This is the second part of my series explaining how Don’t Panic Labs approaches project management through the lens of a software release cycle.

How we approach release planning varies, but for this post I’ll focus a common approach we use: Themed Release Cycles.

When we begin talking about an upcoming release, we look to the product owner since it’s typically their vision that defines the release content. Our product owner meets with a project manager and lead architect to lay out what they want included in the release based on their current priority theme(s). For each item, we make sure we have a clear understanding of what is being requested. We also discuss different implementation options/risks/benefits and make decisions on how we’ll implement items.

Items needing further clarification are tagged as “Design Needed”. The most common design item needed is UI/UX design. Our goal is to have the user experience defined and have UI mockups completed prior to scheduling a work item into an iteration.

The project manager and lead architect then get together to do Rough Order of Magnitude (ROM) estimates on each item. I’ll discuss how we do ROM estimates in my next post. After items are estimated we order the items, usually doing the ones with the highest risk first, then grouping into iterations based on the number of resources we have available. The work effort for the theme(s) drives the length of the release cycle (i.e., when we are done coding/testing the theme that has the most effort, we’re ready for a production release).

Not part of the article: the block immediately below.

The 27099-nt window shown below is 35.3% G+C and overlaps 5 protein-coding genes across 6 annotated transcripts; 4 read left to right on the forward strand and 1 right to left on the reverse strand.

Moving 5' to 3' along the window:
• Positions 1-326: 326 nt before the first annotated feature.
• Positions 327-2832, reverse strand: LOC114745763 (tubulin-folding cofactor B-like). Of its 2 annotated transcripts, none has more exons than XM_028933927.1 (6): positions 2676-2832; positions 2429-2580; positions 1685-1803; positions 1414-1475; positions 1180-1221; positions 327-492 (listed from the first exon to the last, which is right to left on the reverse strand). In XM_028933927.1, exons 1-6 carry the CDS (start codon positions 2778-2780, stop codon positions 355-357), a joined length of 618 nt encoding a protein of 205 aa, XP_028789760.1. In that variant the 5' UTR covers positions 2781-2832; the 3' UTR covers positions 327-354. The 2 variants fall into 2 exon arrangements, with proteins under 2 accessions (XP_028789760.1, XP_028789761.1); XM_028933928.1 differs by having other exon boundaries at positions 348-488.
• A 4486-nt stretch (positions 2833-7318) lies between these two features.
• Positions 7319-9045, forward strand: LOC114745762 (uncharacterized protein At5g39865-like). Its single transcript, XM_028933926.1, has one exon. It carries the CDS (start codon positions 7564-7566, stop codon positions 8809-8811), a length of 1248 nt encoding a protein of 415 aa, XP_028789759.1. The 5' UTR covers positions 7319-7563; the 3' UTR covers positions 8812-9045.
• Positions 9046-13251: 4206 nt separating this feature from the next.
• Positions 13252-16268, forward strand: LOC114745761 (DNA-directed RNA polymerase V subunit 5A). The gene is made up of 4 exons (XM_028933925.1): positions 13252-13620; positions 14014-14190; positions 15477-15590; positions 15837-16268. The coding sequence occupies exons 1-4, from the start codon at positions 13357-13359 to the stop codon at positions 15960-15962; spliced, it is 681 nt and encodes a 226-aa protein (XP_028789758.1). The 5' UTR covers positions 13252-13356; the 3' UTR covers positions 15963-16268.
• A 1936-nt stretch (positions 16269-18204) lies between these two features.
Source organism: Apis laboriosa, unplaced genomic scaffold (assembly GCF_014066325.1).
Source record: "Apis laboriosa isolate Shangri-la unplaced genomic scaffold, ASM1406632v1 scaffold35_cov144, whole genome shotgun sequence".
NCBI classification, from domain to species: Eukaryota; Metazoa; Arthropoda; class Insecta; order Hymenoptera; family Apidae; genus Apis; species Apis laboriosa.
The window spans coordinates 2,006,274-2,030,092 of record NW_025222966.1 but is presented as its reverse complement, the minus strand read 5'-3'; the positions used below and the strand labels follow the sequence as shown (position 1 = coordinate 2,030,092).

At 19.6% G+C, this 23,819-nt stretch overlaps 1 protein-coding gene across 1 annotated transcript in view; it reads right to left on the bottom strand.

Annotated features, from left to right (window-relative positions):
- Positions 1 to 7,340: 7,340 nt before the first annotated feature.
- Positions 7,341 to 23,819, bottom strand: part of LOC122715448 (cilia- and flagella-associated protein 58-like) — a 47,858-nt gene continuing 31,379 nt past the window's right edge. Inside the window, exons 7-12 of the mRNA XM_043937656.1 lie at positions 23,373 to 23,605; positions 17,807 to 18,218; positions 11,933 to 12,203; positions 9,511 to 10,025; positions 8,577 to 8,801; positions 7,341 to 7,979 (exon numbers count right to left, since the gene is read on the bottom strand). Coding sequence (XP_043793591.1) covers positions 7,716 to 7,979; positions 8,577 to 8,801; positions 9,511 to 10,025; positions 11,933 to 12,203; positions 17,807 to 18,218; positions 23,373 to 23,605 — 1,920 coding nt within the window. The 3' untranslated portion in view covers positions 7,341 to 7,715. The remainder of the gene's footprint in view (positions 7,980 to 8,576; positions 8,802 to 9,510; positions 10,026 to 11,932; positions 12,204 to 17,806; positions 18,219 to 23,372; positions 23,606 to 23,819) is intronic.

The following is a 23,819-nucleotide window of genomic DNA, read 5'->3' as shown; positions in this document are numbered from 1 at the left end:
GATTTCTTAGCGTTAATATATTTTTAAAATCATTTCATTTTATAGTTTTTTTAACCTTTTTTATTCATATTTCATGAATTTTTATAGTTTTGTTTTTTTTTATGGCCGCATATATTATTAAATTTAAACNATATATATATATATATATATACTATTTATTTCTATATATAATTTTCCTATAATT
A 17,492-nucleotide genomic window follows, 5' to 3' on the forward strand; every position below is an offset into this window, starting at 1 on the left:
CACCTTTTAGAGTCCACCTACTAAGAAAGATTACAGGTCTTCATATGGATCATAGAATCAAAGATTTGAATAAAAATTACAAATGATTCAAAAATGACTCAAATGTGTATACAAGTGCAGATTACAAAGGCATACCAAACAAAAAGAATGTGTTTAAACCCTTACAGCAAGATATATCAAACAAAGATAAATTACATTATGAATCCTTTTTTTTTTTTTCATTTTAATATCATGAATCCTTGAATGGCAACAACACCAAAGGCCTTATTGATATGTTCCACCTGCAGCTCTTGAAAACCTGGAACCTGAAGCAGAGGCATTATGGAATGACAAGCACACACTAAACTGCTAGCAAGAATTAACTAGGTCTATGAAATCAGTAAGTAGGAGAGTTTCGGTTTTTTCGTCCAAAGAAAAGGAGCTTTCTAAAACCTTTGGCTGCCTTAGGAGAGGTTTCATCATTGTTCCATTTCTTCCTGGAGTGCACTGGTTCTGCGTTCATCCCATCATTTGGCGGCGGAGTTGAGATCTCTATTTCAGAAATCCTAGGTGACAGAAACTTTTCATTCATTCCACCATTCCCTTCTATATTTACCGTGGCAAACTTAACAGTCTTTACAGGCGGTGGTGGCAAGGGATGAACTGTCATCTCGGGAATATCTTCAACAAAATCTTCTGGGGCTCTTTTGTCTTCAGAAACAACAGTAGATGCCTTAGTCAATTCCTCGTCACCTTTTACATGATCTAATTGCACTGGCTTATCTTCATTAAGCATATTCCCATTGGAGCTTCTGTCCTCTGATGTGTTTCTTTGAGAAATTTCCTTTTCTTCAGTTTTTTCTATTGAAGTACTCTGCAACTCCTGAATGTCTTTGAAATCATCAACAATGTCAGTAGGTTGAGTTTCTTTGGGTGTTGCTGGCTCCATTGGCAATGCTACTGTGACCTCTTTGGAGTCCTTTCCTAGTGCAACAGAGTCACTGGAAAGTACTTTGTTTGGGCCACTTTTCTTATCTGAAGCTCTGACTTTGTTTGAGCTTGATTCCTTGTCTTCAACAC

Having themed release cycles gives the engineering team clear goals and is an easy way to communicate the engineering team’s current focus to the rest of the company.

Next, it’s time to schedule design meetings for items tagged as “Design Needed” ahead of the iteration those items are scheduled for and do iteration planning. But before I get to that, I’ll cover how we estimate items.

The flow of release planning

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